For those who manage PPC campaigns on a daily basis, one of the biggest frustrations is a campaign that is underspending. Recognizing this pain point, Google AdWords debuted a new “Shared Budgets” function on Sept. 17th allowing marketers to group campaigns together under a shared daily budget. This automates adjustments across campaigns, meaning marketers don’t have to constantly monitor and change individual campaign budgets on their own. Best of all, Shared Budgets ensures that underperforming campaigns’ unspent money is automatically allocated toward campaigns that are seeing success – thereby maximizing ROI.
If you’ve interacted with the Google AdWords interface recently, you’ve likely noticed its design change, which Google calls “simpler and more beautiful.” The new interface is lighter in color and contains a major functionality change: the option to designate your campaign according to campaign type.
Google recently updated its Display Network settings within the AdWords interface to report performance information at the keyword level, rather than at the AdGroup level as it did previously. Performance information includes everything from the number of clicks and impressions a keyword receives to the number of conversions it generates, and at which display position it performs best. For advertisers, this means optimization for keyword-targeted Contextual campaigns will be far more granular.
The Google pay-per-click (PPC) advertising model as we know it is changing. Google has started working on a number of new ad models that are designed to offer inventive ways for advertisers to connect with Google users. The three new ad models aim to make it easier and more effective for businesses to communicate with potential customers. All three models are currently in a limited release stage, but will debut for a wider audience soon. Watch more about the ads here and read on for a brief overview of the new models.
The AdWords Comparison Ads model lets users easily compare multiple relevant offers at once. For businesses, it provides a new, sophisticated cost-per-lead format that is designed to deliver higher quality leads by allowing users to sort and compare a variety of offers. Mortgage loan and credit card industries in certain countries are the only sectors currently involved, but more viewers and advertisers will gain access as the program is developed.
Product Listing Ad
The new Product Listing Ads are search ads that include product and merchant information without needing extra keywords or ad text, allowing businesses to easily promote their entire product line. Items relevant to the user’s search will be shown along with price, image and name, all pulled from the associated Google Merchant Center account. The fee will be on a cost-per-action (CPA) basis, which requires payment only when a user clicks on an ad and completes a purchase and involves a much lower risk than PPC payment options. Watch more here.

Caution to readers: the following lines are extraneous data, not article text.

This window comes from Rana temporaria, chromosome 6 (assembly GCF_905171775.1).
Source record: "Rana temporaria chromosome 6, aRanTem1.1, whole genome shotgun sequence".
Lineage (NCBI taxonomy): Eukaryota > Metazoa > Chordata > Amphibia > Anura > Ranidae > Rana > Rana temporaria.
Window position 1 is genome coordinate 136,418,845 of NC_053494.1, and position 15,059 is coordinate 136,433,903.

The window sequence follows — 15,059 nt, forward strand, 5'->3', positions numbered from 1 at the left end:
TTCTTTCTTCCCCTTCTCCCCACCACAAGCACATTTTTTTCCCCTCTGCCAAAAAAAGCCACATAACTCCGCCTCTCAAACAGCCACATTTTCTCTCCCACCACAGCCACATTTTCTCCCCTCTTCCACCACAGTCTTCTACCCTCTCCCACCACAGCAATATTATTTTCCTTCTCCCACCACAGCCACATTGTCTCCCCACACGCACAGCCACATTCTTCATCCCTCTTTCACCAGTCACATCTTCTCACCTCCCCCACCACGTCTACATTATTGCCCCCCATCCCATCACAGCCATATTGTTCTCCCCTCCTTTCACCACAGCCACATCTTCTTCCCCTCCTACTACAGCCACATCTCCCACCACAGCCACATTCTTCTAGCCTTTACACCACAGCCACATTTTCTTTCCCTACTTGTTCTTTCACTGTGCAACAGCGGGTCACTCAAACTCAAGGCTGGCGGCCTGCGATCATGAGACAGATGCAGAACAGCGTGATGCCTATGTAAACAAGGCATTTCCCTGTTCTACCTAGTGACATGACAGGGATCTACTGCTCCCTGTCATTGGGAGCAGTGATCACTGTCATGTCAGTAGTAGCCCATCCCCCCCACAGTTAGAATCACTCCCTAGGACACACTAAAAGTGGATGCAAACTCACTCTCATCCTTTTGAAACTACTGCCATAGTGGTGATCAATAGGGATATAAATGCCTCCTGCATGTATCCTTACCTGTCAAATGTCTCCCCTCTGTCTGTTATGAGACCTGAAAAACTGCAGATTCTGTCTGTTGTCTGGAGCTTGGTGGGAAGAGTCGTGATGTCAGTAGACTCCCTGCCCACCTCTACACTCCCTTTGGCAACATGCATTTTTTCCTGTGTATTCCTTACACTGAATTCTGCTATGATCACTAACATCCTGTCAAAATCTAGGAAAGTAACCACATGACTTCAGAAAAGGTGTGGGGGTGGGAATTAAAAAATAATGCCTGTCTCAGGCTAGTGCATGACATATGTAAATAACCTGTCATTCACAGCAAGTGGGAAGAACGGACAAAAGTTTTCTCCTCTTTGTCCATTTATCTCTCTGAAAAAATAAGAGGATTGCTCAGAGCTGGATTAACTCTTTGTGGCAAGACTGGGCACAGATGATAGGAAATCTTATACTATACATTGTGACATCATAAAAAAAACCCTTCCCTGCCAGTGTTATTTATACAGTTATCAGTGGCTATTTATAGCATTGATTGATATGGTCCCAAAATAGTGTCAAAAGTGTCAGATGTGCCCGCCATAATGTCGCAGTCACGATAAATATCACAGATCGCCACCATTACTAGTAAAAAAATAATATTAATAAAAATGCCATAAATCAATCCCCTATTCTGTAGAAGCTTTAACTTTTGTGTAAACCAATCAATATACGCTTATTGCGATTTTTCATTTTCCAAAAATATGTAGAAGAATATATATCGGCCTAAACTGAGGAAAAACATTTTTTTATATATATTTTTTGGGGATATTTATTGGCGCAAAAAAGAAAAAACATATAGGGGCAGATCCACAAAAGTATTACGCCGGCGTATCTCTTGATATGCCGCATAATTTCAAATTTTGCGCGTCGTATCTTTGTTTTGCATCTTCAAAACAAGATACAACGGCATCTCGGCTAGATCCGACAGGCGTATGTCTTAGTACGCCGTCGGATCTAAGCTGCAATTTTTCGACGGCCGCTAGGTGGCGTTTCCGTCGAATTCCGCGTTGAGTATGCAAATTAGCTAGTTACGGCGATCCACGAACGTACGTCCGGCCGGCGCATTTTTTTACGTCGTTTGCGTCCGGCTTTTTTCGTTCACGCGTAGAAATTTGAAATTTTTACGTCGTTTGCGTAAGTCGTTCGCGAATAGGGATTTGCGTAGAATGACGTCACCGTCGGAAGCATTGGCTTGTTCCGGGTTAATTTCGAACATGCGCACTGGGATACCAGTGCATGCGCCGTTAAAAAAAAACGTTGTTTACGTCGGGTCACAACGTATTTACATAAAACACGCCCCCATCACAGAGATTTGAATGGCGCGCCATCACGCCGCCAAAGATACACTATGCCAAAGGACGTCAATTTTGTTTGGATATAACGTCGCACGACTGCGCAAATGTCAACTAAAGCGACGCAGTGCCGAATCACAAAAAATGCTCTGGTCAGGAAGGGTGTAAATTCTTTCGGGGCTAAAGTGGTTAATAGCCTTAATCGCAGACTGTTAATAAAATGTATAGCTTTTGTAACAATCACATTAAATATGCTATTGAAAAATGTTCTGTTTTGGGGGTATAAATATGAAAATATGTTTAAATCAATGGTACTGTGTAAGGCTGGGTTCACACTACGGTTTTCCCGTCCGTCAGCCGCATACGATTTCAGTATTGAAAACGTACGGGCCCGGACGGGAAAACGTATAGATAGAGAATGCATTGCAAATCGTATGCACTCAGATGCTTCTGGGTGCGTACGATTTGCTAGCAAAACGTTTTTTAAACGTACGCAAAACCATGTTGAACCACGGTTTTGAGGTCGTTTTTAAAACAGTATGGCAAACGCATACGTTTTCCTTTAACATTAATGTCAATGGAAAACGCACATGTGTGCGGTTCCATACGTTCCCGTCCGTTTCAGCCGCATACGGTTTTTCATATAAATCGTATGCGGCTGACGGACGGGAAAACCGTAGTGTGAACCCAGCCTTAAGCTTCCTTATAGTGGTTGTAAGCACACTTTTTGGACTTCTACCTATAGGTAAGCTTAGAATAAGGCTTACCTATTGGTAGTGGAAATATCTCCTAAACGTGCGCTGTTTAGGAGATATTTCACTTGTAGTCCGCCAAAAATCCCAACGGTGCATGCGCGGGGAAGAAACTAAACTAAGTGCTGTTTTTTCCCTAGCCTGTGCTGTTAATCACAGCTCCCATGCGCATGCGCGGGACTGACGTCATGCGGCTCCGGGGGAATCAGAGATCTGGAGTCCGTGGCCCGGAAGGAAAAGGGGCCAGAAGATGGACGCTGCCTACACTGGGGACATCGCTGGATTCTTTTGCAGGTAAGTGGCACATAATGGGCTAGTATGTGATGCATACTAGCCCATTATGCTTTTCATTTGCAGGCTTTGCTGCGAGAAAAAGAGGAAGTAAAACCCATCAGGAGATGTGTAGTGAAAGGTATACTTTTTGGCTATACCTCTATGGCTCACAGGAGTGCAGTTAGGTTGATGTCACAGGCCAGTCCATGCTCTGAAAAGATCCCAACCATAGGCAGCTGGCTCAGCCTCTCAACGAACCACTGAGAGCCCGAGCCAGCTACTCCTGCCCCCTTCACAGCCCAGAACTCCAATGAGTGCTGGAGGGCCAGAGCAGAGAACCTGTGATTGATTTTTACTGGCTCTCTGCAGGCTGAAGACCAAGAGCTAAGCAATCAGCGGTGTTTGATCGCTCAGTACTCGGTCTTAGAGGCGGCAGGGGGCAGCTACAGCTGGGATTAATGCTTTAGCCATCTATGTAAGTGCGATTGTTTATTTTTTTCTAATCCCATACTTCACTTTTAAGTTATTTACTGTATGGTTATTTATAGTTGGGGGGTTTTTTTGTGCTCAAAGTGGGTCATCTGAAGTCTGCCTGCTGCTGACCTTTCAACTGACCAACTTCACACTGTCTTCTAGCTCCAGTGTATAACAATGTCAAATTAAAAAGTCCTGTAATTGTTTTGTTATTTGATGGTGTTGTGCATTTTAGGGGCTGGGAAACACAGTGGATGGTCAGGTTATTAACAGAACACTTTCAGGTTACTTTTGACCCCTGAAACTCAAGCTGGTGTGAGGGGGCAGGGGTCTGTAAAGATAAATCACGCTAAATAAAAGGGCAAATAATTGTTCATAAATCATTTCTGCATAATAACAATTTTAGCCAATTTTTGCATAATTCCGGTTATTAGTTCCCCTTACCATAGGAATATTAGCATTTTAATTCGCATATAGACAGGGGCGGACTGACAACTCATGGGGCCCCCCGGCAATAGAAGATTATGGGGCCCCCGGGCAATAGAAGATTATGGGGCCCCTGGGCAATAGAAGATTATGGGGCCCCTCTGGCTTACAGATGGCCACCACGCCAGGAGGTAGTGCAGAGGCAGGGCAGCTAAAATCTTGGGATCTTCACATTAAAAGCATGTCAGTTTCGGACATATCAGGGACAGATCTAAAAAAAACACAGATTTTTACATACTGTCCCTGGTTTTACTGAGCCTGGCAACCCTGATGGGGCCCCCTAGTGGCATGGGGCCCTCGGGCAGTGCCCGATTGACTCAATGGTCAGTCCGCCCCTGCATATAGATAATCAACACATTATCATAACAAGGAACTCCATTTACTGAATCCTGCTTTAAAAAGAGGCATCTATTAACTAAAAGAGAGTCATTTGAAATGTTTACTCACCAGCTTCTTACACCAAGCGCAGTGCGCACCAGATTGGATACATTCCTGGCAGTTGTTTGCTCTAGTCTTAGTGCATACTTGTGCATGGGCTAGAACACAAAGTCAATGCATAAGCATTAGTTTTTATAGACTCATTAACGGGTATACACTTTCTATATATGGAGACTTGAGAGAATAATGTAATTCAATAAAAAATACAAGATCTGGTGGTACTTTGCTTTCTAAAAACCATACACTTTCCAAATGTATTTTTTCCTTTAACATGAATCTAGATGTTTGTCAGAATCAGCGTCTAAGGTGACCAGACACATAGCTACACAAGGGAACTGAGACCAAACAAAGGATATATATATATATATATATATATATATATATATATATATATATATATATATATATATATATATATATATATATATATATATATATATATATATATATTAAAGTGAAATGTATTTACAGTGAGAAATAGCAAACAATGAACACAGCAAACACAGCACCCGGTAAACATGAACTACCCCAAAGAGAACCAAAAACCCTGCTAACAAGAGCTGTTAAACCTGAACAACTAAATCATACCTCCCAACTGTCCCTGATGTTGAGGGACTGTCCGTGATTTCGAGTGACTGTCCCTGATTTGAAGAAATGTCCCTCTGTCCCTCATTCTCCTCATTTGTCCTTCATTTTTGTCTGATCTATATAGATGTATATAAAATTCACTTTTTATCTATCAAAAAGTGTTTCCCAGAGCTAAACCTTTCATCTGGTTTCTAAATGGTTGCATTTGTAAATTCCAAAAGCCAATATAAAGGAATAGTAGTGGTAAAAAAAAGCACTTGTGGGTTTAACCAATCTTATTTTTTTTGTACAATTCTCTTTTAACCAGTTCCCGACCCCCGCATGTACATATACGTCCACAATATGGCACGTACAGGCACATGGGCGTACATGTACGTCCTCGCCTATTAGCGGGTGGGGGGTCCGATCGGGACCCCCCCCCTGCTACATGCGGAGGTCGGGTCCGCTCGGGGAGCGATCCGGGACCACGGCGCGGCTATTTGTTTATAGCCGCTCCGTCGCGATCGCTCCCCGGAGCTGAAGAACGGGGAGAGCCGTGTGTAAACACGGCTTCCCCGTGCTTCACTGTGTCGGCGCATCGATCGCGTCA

Finally, Media Ads are a truly unique way for a business to target and pay for video ads on Google. Targeting is entirely automated, eliminating the need to select keywords. Google’s algorithms determine when to display the ad when someone starts a search, at which point they will automatically display the most relevant Media Ad at the top of the page. When clicked on, the ad will expand and the rest of the screen will dim, ensuring the user’s full attention is on the video. Bidding is not required as payment is based on a flat rate, simplifying the budgeting process for businesses.
By Natalie Kleopfer, Account Coordinator
Looking to enhance your local and mobile advertising efforts? Learn how Google’s new updates can help.
On October 19th, Google unveiled several new mobile ad features and formats that will have a significant impact on pay-per-click (PPC) advertisers. Here’s a rundown of some of the key changes:
The distance between a user and an advertiser’s business is now factored into mobile search ad rankings. Local already accounts for 40% of mobile searches and the addition of proximity as a scoring factor will only cause that percentage to rise. Search Engine Land suggests that marketers start using Location Extensions, a feature in AdWords that allows the addition of dynamic addresses to ads. While previous ads only allowed description lines and a URL, Location Extensions lets companies include their names, addresses and phone numbers, too. This, combined with the new proximity factor, will help businesses drive more mobile traffic at a lower cost.
Another new Google feature is custom search advertisements for apps. Google will now place relevant ads in searchable mobile apps. If a user has an app that lets them search for a local movie theater, he or she will now see relevant movie theater and film advertising within the app.
Circulars, a new Google advertising format, is not restricted to mobile. Here’s how the new format works: When a user clicks on a search or display ad, he is directed to another ad featuring pictures and relevant products or offers. If the ad is viewed on a desktop computer, the user can email it to his mobile device. He can then take it to the business location to redeem the offers. This format is currently being tested with retailers Best Buy and Macy’s.
For more information about Google’s new offerings, visit the Google Mobile Ads Blog.